Even if dwarf hamsters have been paired young, there are chances they may not get along together for the rest of their lives. Disagreements can occur, in which case they will need to be separated.

Suppose one hamster from a pair of dwarf hamsters living together dies; it’s risky to introduce a new partner. If you want to introduce another cage-mate, do so with extreme care. 

Also, help your hamster deal with the loss of its cage mate. You can do this by spending extra time with it and offering it toys as a distraction. Ensure to keep the hamster under supervision and observe if it’s eating enough and is not lethargic.

Remember, when you keep multiple dwarf hamsters together, make sure they have plenty of space. Get a big enough hamster cage so the hamsters have enough space to play around, exercise and sleep.

Suppose you keep a pair of dwarf hamsters in a cage; it’s best to keep two of everything. You can keep two food bowls and water bottles. This is because some hamsters don’t like sharing their food, which can lead to aggression.

When keeping two or more hamsters together, keeping a backup cage is always a good idea In case of disagreement, two angry hamsters in the same cage can cause havoc. If necessary, prepare to separate the hamsters and use the backup cage.

Species of Dwarf Hamsters

There are four primary species of dwarf hamsters. These are the Chinese hamster, Roborovski, Winter White, and Campbell’s Dwarf Hamster.

Dwarf hamsters can live happily together as long as they are from the same species. Mixing dwarf hamster species can lead to territorial behavior, aggression, and fighting.

Chinese Hamster

Chinese hamsters are similar to Syrian hamsters and prefer a solitary life. When paired together in a cage, they are likely to get aggressive. If you want to keep a Chinese hamster, it’s best to keep just one.

Winter White

Winter White hamsters are rare to find. You will have to search extensively to find this specie. However, many hybrids of this specie are commonly available.

Winter Whites have also been observed living in groups in the wild. They were also found living in hordes and sometimes sharing their burrows with other animals. When caged, Winter Whites can easily cohabitate. However, it’s imperative for there to be enough space for them. Living together in a congested cage can cause disagreements and violence.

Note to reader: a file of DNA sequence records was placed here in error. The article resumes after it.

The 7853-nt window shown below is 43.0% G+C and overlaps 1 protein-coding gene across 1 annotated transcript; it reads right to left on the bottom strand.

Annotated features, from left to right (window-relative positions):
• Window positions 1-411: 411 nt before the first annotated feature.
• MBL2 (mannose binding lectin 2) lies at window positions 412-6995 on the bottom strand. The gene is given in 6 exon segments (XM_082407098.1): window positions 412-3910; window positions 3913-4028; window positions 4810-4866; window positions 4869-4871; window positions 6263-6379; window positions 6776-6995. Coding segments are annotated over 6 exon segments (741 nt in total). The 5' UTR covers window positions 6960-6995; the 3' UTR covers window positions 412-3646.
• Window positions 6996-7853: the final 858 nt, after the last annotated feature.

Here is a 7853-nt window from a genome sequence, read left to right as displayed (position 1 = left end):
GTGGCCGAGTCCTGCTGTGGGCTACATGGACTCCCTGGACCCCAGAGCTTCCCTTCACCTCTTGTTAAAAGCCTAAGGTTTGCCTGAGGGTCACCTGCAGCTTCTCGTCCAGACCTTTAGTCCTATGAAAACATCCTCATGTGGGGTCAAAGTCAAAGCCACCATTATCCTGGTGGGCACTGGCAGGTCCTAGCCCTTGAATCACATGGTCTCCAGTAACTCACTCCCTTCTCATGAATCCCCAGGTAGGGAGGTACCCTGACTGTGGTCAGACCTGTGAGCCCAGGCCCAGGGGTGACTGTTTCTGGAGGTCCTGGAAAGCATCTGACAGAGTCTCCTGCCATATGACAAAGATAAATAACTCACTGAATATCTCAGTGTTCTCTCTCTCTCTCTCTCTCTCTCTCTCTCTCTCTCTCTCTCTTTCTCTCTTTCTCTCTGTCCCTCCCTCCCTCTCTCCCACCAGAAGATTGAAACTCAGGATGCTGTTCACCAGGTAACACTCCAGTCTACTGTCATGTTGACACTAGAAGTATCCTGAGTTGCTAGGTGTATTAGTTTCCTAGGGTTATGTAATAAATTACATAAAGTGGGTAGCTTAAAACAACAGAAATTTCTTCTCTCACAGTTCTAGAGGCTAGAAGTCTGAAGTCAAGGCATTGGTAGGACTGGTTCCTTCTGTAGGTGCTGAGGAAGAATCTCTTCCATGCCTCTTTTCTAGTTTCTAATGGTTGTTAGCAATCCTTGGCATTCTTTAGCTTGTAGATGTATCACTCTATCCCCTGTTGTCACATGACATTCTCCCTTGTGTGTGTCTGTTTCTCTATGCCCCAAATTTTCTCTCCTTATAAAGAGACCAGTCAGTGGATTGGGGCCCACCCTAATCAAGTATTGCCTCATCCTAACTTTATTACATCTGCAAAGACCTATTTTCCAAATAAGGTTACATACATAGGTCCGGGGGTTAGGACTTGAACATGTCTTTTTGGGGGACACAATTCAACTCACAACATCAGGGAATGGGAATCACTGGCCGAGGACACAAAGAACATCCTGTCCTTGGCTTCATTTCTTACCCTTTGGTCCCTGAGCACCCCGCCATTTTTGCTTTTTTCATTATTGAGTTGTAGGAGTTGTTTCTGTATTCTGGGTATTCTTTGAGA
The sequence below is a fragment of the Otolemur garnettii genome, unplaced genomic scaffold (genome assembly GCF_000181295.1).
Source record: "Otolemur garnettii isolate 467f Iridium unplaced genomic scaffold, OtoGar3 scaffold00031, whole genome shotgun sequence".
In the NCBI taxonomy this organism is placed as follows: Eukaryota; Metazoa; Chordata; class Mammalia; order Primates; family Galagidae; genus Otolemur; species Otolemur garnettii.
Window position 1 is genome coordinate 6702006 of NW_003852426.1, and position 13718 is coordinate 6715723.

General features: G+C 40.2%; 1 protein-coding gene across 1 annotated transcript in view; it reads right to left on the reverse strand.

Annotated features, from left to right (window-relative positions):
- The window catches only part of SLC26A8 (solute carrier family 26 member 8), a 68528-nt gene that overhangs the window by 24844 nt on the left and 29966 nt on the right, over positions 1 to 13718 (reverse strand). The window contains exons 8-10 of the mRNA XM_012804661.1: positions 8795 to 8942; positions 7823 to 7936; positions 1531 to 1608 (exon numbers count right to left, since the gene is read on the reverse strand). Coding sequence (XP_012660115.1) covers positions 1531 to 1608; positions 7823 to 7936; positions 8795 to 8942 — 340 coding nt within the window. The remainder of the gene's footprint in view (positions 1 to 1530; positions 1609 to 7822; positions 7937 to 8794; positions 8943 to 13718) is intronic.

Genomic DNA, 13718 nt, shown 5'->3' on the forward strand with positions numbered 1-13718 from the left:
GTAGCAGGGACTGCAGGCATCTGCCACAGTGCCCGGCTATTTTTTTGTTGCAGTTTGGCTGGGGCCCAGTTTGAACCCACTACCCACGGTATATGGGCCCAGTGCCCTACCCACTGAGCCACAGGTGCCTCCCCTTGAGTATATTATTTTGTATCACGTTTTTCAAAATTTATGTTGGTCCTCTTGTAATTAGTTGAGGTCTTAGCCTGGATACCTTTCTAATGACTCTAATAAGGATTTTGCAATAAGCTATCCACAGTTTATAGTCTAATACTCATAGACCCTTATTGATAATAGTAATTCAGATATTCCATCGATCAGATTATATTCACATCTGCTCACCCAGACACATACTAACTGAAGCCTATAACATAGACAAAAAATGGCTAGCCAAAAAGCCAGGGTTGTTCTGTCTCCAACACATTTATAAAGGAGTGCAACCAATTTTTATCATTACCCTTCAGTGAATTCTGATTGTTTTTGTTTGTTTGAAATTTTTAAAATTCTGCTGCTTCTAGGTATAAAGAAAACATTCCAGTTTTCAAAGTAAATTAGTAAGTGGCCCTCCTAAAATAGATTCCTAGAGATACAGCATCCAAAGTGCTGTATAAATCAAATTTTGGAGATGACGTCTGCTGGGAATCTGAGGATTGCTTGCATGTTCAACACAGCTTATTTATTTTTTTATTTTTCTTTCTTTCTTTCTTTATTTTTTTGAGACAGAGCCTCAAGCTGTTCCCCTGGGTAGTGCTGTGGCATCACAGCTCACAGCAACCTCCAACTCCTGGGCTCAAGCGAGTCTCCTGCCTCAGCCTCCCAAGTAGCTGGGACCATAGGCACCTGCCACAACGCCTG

Campbell’s Dwarf

Campbell’s dwarf hamster is also a rare species. These hamsters are also capable of living in pairs and groups. The Winter White and Campbell’s Dwarf hamsters are usually bred and mixed in the pet trade. As both these breeds often mix, when kept in captivity, there is not much difference in their temperament.

Roborovski Hamsters

Roborovski hamsters are also known as Robos. These species have been observed living in pairs in the wild, as well as living alone. When caged, Robots are one of the few hamster species that can cohabitate together. If you prefer keeping more than one hamster in a cage, Robots are a good choice.

Other Hamster Species

Keeping more than one Syrian hamster in the same cage is not a good idea. The Syrian hamster is the largest of the hamster species and the friendliest with humans. However, Syrians are strictly solitary creatures and like living alone.

Even in the wild, this hamster specie resides in solitary burrows and gathers together only to mate.

Since mimicking its natural environment makes a hamster happiest in confinement, Syrians should always live alone. Two or more Syrian hamsters living together can cause injury and stress to each other.

Our Final Thoughts

It’s important to remember that most hamsters are solitary creatures. Several subspecies can live together in pairs and groups but may require supervision. When multiple hamsters are kept in the same cage, they require ample space and individual food utensils.

If multiple hamsters living together are not kept under supervision, they can become violent and aggressive. It’s also advised to keep same-sex hamsters in the same cage to avoid pregnancies.

If male and female hamsters have been kept together in the same cage until they are more than four weeks old, make sure the female is not already impregnated when you purchase it.